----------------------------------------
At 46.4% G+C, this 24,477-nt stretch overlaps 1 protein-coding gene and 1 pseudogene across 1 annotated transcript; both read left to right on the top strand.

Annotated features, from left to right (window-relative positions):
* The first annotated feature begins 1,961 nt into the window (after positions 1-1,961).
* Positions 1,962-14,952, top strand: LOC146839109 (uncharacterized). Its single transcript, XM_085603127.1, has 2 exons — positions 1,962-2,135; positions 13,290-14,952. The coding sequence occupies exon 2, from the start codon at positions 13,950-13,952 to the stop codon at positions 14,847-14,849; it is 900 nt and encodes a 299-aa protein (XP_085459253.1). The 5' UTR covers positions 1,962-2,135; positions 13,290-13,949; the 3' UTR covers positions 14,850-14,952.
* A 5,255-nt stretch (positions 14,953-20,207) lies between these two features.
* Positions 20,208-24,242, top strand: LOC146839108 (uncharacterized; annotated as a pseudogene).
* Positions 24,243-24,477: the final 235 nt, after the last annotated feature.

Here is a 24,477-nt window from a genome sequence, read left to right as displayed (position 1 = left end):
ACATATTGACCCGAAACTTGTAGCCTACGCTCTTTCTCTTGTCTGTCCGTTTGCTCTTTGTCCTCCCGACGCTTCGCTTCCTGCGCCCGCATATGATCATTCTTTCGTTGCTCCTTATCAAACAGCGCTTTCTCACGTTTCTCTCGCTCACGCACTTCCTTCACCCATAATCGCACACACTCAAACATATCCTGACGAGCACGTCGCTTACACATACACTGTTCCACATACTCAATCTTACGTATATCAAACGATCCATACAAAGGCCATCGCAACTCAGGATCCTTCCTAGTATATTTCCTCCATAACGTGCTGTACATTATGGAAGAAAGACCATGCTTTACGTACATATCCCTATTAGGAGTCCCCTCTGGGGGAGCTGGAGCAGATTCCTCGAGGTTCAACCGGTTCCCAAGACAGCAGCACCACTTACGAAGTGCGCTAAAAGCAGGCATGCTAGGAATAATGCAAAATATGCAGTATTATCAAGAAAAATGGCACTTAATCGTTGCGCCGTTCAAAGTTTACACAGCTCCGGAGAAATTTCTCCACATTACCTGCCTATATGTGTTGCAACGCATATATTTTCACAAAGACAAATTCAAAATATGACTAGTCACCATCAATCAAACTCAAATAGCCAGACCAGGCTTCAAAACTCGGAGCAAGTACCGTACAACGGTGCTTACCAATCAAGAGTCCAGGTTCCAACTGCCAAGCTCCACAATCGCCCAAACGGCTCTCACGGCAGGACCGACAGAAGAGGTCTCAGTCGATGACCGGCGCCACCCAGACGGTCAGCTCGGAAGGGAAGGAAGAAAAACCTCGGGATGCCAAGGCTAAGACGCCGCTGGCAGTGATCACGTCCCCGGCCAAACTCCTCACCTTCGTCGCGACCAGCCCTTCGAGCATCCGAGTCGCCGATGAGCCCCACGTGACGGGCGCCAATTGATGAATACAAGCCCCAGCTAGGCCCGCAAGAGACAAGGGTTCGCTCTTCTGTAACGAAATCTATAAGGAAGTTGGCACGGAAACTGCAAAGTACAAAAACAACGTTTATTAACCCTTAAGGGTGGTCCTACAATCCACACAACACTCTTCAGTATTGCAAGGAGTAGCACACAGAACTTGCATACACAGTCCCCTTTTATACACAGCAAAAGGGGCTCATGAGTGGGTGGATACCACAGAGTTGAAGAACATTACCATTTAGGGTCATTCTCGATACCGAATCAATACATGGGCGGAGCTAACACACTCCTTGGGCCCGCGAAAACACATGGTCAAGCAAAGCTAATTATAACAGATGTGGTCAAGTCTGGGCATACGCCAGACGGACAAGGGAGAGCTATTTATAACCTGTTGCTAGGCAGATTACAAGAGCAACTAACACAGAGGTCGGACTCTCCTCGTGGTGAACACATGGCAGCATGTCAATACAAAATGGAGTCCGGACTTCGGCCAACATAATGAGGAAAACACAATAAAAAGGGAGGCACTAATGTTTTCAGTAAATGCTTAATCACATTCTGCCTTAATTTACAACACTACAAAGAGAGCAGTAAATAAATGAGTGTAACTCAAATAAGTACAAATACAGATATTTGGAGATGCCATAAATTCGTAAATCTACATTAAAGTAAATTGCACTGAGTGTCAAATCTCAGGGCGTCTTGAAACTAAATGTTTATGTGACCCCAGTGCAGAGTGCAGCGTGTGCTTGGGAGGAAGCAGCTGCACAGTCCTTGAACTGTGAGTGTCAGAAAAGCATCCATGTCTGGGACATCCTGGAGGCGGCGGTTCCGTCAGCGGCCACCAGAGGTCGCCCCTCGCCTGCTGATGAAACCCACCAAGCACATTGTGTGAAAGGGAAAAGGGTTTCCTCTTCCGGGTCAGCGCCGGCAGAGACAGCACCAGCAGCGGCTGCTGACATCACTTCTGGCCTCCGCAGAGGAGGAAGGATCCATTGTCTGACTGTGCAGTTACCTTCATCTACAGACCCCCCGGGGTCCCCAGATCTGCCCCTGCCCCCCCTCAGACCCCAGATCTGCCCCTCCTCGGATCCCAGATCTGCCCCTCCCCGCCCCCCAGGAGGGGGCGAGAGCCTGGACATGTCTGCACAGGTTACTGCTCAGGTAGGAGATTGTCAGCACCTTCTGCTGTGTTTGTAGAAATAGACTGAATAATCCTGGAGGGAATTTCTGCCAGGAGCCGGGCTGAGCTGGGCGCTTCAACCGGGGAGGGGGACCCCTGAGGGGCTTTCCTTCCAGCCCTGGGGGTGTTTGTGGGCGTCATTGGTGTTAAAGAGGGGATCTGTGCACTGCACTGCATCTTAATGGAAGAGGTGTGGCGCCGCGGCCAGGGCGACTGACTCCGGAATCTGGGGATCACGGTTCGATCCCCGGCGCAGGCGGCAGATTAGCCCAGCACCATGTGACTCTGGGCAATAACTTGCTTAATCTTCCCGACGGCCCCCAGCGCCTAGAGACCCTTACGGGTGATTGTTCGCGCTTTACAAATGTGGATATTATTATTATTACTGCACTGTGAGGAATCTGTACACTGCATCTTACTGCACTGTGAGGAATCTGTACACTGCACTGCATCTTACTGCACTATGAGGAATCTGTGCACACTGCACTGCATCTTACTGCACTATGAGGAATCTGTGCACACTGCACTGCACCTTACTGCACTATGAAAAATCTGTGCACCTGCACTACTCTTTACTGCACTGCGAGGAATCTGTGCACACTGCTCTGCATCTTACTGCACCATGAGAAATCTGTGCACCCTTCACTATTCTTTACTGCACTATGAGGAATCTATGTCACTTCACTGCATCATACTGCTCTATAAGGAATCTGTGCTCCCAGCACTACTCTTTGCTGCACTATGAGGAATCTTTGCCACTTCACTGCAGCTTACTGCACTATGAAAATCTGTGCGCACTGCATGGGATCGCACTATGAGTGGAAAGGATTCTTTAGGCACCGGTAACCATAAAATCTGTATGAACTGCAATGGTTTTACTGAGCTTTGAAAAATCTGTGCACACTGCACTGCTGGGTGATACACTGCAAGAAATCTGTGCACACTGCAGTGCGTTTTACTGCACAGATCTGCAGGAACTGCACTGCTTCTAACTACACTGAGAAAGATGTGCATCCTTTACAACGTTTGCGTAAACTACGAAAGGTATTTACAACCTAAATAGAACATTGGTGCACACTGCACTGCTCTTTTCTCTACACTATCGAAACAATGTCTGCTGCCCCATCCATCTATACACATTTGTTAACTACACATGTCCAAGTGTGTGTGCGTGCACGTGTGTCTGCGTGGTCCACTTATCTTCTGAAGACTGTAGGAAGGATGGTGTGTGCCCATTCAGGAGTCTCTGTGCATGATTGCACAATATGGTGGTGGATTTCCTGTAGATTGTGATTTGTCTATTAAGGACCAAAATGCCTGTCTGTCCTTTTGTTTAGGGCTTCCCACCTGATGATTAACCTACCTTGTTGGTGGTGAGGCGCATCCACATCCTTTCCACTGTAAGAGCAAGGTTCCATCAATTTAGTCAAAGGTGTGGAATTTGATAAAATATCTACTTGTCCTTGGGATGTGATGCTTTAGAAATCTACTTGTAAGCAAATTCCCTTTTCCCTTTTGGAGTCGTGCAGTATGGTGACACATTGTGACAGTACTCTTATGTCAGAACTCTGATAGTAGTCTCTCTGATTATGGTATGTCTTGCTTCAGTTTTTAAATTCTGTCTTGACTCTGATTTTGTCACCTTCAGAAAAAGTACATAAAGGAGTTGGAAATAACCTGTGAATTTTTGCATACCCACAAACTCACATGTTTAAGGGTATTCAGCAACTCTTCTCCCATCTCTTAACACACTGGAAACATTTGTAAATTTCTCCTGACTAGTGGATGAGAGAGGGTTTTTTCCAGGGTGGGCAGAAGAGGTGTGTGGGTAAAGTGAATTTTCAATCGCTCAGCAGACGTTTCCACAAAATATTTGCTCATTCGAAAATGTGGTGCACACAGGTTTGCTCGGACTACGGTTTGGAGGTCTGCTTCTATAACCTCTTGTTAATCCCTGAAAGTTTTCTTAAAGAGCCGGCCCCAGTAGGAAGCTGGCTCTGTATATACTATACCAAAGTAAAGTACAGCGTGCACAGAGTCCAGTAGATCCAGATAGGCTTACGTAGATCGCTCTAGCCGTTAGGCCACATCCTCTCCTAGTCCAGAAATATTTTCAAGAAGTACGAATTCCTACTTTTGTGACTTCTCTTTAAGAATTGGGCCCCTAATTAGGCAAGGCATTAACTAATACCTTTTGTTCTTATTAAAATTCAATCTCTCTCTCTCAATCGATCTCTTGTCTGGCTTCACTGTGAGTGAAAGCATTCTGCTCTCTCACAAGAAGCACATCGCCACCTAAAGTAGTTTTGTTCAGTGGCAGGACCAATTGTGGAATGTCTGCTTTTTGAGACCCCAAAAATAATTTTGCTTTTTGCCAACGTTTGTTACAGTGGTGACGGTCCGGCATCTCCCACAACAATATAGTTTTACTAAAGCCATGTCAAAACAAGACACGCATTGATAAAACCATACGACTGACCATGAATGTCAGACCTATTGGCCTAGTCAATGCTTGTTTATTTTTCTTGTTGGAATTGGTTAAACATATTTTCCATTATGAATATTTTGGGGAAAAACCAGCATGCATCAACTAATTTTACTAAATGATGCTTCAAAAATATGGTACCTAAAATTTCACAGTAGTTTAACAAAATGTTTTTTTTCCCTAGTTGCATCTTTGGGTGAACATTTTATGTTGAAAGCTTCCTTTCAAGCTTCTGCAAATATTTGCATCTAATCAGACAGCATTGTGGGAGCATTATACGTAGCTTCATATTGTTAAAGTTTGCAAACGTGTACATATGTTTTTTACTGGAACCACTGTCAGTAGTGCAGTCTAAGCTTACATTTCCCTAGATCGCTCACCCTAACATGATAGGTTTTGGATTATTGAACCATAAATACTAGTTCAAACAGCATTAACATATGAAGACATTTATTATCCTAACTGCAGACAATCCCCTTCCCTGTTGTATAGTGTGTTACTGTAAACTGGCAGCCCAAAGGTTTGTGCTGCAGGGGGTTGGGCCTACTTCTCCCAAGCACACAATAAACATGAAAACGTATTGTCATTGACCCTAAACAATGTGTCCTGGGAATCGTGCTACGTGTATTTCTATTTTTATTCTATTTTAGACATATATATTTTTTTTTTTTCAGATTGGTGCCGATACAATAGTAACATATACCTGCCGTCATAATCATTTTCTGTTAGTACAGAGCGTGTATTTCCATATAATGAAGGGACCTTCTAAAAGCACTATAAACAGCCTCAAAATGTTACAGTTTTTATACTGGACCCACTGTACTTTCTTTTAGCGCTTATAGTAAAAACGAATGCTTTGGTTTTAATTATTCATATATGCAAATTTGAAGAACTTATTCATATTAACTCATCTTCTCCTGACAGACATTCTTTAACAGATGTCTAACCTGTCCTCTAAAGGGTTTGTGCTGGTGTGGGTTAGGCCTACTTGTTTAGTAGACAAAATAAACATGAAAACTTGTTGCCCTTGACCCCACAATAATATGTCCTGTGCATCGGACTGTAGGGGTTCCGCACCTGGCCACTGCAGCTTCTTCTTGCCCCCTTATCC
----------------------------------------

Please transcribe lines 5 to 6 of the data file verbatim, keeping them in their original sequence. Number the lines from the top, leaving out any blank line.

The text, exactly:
* A 5,255-nt stretch (positions 14,953-20,207) lies between these two features.
* Positions 20,208-24,242, top strand: LOC146839108 (uncharacterized; annotated as a pseudogene).